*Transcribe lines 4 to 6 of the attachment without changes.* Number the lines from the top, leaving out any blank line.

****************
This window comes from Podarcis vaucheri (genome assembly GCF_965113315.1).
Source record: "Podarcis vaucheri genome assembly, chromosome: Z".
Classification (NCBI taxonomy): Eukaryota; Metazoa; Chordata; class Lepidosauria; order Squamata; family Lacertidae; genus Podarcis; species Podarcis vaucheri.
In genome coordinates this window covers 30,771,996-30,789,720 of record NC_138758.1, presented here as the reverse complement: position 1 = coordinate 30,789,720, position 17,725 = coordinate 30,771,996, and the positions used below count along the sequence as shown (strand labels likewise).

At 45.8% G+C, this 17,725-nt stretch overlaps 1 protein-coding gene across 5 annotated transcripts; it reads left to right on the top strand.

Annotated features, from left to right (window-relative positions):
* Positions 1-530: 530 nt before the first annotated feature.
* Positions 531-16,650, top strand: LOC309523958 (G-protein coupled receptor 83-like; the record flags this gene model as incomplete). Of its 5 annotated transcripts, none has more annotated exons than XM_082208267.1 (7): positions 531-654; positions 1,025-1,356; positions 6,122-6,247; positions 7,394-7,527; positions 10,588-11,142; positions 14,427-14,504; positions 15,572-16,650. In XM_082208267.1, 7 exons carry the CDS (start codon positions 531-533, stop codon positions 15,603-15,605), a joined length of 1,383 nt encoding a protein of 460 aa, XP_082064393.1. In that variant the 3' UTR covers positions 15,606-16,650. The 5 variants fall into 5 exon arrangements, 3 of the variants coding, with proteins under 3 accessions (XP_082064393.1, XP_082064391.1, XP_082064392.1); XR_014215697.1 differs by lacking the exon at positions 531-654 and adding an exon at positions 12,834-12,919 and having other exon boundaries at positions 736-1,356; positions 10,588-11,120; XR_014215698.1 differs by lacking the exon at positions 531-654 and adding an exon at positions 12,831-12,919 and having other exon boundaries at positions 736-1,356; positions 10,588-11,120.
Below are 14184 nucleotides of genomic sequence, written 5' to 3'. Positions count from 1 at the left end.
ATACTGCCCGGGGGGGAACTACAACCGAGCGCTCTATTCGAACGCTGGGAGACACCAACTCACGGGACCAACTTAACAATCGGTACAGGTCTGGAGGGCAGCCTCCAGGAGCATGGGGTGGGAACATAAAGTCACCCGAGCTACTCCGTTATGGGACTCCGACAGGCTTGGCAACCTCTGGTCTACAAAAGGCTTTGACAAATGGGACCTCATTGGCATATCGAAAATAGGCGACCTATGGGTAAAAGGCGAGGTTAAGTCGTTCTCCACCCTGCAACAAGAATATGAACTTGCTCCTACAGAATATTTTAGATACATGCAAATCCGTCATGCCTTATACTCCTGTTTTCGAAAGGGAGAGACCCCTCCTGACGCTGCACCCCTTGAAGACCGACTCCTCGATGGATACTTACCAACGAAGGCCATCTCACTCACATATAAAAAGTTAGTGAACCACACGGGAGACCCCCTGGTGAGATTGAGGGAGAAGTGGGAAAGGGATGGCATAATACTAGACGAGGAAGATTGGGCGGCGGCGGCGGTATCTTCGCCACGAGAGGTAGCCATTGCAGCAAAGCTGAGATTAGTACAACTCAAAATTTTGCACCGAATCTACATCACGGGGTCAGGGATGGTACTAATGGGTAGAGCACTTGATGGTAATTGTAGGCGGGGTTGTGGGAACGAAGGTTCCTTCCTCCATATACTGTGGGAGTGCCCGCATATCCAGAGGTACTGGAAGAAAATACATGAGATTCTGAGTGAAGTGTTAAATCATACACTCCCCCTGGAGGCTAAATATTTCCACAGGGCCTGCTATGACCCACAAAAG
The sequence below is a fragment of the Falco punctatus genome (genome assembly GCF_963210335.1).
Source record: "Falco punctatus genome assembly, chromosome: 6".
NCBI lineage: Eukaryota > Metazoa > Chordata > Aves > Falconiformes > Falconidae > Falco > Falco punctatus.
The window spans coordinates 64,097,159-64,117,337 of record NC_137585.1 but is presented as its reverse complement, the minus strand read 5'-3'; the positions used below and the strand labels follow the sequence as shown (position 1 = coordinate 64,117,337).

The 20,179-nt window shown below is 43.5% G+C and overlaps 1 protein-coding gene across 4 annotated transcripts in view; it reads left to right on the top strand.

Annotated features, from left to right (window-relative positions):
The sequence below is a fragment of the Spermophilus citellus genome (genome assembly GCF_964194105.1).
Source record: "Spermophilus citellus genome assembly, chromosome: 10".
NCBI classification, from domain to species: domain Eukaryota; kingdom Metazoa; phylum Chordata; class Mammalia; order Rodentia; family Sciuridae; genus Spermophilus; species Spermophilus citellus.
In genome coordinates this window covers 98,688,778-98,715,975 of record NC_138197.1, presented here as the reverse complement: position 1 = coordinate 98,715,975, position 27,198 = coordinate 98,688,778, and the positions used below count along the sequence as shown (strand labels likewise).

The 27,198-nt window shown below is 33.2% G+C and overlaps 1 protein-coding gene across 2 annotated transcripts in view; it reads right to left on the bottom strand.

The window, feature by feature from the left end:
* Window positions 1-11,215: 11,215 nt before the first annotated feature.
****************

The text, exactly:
In genome coordinates this window covers 30,771,996-30,789,720 of record NC_138758.1, presented here as the reverse complement: position 1 = coordinate 30,789,720, position 17,725 = coordinate 30,771,996, and the positions used below count along the sequence as shown (strand labels likewise).

At 45.8% G+C, this 17,725-nt stretch overlaps 1 protein-coding gene across 5 annotated transcripts; it reads left to right on the top strand.

Annotated features, from left to right (window-relative positions):